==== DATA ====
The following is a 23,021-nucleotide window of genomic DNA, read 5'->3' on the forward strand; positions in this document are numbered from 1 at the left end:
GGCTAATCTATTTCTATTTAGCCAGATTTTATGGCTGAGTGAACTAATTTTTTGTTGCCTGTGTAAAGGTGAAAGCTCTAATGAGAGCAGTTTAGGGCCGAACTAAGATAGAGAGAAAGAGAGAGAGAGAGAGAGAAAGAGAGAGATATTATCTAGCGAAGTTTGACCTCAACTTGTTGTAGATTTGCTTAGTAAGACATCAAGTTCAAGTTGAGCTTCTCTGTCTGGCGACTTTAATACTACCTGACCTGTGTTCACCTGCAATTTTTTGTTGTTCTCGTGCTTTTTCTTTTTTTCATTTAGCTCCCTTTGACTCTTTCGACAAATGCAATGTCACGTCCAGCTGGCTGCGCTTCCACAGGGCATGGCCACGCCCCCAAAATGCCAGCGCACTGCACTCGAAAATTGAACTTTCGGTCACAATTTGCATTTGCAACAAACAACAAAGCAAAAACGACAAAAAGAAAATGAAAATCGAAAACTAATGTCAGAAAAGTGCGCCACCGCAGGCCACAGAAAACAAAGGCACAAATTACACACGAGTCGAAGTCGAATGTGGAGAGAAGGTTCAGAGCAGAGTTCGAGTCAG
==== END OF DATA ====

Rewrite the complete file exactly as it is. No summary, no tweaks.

The following is a 23,021-nucleotide window of genomic DNA, read 5'->3' on the forward strand; positions in this document are numbered from 1 at the left end:
GGCTAATCTATTTCTATTTAGCCAGATTTTATGGCTGAGTGAACTAATTTTTTGTTGCCTGTGTAAAGGTGAAAGCTCTAATGAGAGCAGTTTAGGGCCGAACTAAGATAGAGAGAAAGAGAGAGAGAGAGAGAGAAAGAGAGAGATATTATCTAGCGAAGTTTGACCTCAACTTGTTGTAGATTTGCTTAGTAAGACATCAAGTTCAAGTTGAGCTTCTCTGTCTGGCGACTTTAATACTACCTGACCTGTGTTCACCTGCAATTTTTTGTTGTTCTCGTGCTTTTTCTTTTTTTCATTTAGCTCCCTTTGACTCTTTCGACAAATGCAATGTCACGTCCAGCTGGCTGCGCTTCCACAGGGCATGGCCACGCCCCCAAAATGCCAGCGCACTGCACTCGAAAATTGAACTTTCGGTCACAATTTGCATTTGCAACAAACAACAAAGCAAAAACGACAAAAAGAAAATGAAAATCGAAAACTAATGTCAGAAAAGTGCGCCACCGCAGGCCACAGAAAACAAAGGCACAAATTACACACGAGTCGAAGTCGAATGTGGAGAGAAGGTTCAGAGCAGAGTTCGAGTCAG